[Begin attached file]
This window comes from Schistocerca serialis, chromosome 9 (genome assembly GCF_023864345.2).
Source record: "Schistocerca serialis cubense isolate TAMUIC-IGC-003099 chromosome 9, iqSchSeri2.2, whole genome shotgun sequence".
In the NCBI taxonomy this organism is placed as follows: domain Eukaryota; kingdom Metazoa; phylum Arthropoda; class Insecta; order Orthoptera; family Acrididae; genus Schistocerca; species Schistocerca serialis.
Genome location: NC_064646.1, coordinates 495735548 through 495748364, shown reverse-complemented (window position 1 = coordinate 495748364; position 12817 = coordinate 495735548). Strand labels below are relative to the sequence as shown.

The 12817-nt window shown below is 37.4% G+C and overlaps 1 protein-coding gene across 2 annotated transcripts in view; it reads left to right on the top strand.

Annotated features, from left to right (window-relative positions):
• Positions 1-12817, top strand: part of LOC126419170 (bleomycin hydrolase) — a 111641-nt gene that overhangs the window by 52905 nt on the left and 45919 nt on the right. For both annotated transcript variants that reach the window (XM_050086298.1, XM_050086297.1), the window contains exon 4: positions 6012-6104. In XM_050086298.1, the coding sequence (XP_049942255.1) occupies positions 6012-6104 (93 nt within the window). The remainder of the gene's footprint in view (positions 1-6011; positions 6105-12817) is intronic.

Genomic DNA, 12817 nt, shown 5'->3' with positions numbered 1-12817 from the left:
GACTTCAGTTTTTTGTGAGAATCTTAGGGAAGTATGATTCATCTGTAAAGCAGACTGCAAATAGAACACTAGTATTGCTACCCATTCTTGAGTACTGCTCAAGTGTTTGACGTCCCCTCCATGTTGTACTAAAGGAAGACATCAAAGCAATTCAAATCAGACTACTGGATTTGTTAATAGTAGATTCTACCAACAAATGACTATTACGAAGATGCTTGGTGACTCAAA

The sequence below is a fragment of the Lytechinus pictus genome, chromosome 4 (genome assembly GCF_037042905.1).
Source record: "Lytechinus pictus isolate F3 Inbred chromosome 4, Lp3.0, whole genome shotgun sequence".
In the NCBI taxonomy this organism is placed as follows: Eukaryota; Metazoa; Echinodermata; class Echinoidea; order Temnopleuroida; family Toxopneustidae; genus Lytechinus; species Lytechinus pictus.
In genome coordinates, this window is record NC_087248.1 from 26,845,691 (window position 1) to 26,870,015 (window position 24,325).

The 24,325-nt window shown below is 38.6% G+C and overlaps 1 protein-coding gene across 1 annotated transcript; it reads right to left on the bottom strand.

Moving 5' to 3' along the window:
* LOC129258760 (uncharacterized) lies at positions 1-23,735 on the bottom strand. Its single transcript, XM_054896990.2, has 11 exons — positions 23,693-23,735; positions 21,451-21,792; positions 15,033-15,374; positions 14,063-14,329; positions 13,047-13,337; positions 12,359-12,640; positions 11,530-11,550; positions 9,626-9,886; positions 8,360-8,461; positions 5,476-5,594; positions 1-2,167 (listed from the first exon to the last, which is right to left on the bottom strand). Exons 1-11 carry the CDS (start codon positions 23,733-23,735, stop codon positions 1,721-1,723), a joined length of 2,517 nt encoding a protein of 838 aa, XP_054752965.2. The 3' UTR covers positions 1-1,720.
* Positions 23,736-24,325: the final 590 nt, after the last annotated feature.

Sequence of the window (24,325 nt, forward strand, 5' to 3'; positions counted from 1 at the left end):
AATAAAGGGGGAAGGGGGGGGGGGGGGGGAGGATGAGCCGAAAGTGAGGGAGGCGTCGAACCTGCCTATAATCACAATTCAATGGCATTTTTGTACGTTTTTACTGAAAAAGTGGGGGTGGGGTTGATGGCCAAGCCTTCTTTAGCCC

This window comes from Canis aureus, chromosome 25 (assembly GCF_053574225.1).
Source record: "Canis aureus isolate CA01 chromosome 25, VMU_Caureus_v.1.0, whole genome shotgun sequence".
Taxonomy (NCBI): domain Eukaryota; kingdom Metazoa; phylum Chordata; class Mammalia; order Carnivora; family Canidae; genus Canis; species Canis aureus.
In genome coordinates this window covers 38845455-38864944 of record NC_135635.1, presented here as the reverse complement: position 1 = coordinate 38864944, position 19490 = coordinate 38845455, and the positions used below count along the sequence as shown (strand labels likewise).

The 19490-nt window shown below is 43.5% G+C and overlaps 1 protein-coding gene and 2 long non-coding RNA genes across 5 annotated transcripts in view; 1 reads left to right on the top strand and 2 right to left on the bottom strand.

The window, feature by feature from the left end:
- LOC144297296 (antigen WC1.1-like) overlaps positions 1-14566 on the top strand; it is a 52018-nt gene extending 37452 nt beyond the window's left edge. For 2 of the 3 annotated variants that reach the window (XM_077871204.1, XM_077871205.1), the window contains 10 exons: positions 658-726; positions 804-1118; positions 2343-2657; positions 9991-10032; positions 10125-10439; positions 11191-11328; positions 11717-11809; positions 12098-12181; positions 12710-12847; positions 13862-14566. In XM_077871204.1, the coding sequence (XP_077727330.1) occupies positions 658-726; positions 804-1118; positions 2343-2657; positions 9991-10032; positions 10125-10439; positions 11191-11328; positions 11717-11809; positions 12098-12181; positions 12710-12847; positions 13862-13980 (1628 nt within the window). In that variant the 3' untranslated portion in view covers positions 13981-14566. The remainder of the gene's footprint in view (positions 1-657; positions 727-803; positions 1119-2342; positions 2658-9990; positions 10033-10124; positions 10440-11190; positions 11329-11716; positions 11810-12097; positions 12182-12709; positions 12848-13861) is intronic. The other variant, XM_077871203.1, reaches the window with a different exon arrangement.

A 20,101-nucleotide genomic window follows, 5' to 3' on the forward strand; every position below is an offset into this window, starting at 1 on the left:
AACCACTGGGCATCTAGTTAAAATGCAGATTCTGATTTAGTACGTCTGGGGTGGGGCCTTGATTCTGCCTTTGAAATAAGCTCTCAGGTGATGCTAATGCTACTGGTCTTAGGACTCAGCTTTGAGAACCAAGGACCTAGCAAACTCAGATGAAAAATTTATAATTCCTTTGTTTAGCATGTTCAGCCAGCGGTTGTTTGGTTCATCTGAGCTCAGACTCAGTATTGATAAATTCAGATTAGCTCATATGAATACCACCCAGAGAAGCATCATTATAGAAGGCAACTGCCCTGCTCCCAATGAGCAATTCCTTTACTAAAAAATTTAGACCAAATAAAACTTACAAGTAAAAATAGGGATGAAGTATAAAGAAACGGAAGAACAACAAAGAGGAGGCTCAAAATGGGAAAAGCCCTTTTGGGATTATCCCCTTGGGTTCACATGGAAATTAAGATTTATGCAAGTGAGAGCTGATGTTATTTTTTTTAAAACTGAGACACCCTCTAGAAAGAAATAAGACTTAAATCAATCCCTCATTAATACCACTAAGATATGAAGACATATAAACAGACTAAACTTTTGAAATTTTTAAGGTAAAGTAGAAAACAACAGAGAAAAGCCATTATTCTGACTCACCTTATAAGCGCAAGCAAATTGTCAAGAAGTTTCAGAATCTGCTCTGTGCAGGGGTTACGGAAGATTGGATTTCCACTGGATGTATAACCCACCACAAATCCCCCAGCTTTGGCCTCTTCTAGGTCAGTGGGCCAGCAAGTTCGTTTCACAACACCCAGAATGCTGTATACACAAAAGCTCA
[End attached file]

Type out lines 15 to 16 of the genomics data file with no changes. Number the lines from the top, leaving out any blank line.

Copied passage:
Moving 5' to 3' along the window:
* LOC129258760 (uncharacterized) lies at positions 1-23,735 on the bottom strand. Its single transcript, XM_054896990.2, has 11 exons — positions 23,693-23,735; positions 21,451-21,792; positions 15,033-15,374; positions 14,063-14,329; positions 13,047-13,337; positions 12,359-12,640; positions 11,530-11,550; positions 9,626-9,886; positions 8,360-8,461; positions 5,476-5,594; positions 1-2,167 (listed from the first exon to the last, which is right to left on the bottom strand). Exons 1-11 carry the CDS (start codon positions 23,733-23,735, stop codon positions 1,721-1,723), a joined length of 2,517 nt encoding a protein of 838 aa, XP_054752965.2. The 3' UTR covers positions 1-1,720.